Claims arising out of actual or alleged pollution liability are excluded from almost all general liability policies. The definition of a “pollutant” reads “any solid, liquid, gaseous, or thermal irritant or contaminant, including smoke, vapor, soot, fumes, acids, alkalis, chemicals and waste”. Here’s a phrase you never want to hear. “Unfortunately, your general liability policy will not cover this claim.” A contractor’s pollution liability (CPL) policy provides third-party coverage for bodily injury, property damage, defense, cleanup, and related defense costs as a result of pollution conditions arising from contracting operations performed by or on behalf of the contractor. Whether your discipline as a contractor is electrical, paving, demolition, underground, HVAC, excavation, painting, or even plumbing, you too can face the daunting liability from environmental claims due to the nature of your work. Story after story has shown that those contractors who rely solely on their GL policies to protect them from these liabilities may end up with losses that cripple their businesses. The examples below are pollution-related claims which would not be covered under your GL policy. 26

2018 Demolition & recycling ISSUE CALCONTRACTOR

An HVAC contractor installed a new system in a commercial office building. After three years, mold and mildew caused a release of bacteria. This claim was over $500,000. A striping contractor applied primer to the road and it rained. The rainwater washed chemicals into the sewer system, shutting it down. The uninsured cost to cleanup was over $75,000. An employee for a pipeline contractor punctured a benzene pipeline with a backhoe. Thousands of parts of benzene were released into the soil. The claim almost resulted in damages over $1,000,000. Policy wording and premiums differ among insurance companies but premiums often start as low as $2,500. The size of the deductible also differs by policy. To avoid the stacking of deductibles the policy should be written on a “per occurrence basis” rather than a “claims made”. Cc Steve Cota, CRIS, directs the Construction Program for Patriot Risk & Insurance Services in Irvine, California. For more information regarding the above or any other insurance-related questions, he may be reached at (949) 486-7947 or scota@patrisk.com.

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Above & Left: Haitbrink Asphalt Paving uses one of their brand new Hamm HD12 rollers at the Pavilion at Sunny Hills in Fullerton.

Haitbrink Asphalt Paving, Inc. is a full-service grading and paving company located in Corona that specializes in grading, paving, grinding, trench repair, concrete, seal coating, striping, and ADA upgrades. The company was established in 1987 by Robert Haitbrink, who still serves as CEO and his son Hunter Haitbrink is now president overseeing the day-to-day operations. Their primary focus is to provide everything from residential repairs to full-street and parking lot construction services throughout Southern California. Jason Lang is the general superintendent at Haitbrink Asphalt Paving and recently worked with NixonEgli Equipment to add two more Hamm HD12 vibratory asphalt rollers to their fleet, making that four Hamm HD12 rollers purchased in the past two years. “We were so impressed with the two Hamm HD12 rollers we purchased in 2016 that we made the decision to buy two more. Hamm took the time to listen to operators and mechanics and get their feedback on what could make their rollers even better,” says Lang. “They made some intelligent decisions in the most recent design and it has not gone unnoticed by our people. We like all of the new features, but are particularly impressed with the great visibility, ease of maintenance and overall user-friendly controls.” Lang has worked with Nixon-Egli sales representative, Allen Hahn, for many years. “Allen is an exceptional sales representative, and he has always been extremely responsive to all of our needs,” says Lang. “The entire staff at Nixon-Egli has always been there for us, parts are always available, and the service department is especially helpful in troubleshooting over the phone, which has saved us time and money. The entire Nixon-Egli team has been there for us during and after the sale.”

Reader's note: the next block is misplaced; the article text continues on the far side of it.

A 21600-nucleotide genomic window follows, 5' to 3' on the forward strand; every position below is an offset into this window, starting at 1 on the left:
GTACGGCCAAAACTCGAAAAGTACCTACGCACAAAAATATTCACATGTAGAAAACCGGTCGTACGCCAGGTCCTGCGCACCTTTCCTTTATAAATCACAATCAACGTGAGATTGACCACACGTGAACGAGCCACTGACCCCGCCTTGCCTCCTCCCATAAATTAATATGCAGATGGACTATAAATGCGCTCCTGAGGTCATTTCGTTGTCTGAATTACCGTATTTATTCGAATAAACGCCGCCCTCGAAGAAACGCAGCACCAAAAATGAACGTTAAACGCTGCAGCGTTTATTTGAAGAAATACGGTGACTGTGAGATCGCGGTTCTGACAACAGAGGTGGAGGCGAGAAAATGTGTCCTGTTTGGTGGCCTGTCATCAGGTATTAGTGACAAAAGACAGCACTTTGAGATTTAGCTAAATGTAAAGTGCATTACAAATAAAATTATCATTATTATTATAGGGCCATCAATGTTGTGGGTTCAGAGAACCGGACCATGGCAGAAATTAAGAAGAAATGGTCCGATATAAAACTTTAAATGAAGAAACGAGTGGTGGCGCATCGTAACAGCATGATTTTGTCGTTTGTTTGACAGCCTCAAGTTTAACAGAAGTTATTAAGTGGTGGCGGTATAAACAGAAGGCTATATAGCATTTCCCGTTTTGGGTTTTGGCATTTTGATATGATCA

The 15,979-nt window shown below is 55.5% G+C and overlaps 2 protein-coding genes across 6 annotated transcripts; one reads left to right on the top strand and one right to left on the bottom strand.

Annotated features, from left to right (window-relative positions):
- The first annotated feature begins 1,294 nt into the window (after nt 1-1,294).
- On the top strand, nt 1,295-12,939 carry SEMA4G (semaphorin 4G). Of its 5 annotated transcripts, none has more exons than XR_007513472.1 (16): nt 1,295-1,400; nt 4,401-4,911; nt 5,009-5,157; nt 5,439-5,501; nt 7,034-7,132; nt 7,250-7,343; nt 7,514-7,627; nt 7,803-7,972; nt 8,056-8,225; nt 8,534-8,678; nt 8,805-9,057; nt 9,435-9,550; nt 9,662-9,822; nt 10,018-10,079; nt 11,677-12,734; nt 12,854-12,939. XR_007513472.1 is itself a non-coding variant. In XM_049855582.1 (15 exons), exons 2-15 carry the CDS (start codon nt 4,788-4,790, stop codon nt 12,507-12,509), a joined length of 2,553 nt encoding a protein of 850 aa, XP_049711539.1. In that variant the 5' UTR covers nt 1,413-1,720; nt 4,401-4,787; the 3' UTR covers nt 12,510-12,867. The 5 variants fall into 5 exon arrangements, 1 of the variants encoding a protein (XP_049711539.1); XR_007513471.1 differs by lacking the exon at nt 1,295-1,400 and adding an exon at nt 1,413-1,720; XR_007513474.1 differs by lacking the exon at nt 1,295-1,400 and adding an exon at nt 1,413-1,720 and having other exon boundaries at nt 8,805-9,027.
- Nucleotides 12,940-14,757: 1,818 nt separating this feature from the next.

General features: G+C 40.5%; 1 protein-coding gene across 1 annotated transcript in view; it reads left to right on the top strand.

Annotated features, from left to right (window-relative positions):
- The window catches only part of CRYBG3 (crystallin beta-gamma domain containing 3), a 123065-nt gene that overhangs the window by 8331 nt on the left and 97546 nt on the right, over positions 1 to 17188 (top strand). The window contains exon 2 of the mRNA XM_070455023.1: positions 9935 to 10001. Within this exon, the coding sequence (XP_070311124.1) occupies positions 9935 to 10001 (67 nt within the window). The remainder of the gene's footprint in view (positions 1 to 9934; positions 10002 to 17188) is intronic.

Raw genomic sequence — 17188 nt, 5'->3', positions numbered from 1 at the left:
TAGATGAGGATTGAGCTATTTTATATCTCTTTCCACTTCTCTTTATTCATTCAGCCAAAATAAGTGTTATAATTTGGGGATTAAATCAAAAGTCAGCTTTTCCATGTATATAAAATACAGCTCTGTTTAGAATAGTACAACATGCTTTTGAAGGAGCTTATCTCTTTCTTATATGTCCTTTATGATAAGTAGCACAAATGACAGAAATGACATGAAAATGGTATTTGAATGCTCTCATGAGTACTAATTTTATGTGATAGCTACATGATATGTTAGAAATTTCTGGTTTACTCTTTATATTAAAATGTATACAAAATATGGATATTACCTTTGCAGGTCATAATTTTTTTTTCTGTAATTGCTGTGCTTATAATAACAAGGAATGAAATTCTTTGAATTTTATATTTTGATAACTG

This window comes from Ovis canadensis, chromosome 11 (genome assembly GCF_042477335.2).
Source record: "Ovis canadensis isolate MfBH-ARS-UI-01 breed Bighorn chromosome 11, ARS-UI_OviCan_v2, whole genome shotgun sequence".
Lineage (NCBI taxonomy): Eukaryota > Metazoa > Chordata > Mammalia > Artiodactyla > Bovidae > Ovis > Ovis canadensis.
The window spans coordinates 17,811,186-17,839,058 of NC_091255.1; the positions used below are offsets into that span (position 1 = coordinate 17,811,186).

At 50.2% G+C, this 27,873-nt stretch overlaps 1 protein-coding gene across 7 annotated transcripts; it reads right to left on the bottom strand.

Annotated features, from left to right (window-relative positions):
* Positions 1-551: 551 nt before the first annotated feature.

California’s Largest General Line Construction and Municipal Equipment Dealer. So. California: 2044 S. Vineyard Ave., Ontario, CA 91761 • (909) 930-1822 No. California: 800 E. Grant Line Rd., Tracy, CA 95304 • (209) 830-8600 www.nixon-egli.com

CC 2018 Demo Recycling ISSUU  

Profiling The California Engineering Contractor.

CC 2018 Demo Recycling ISSUU  

Profiling The California Engineering Contractor.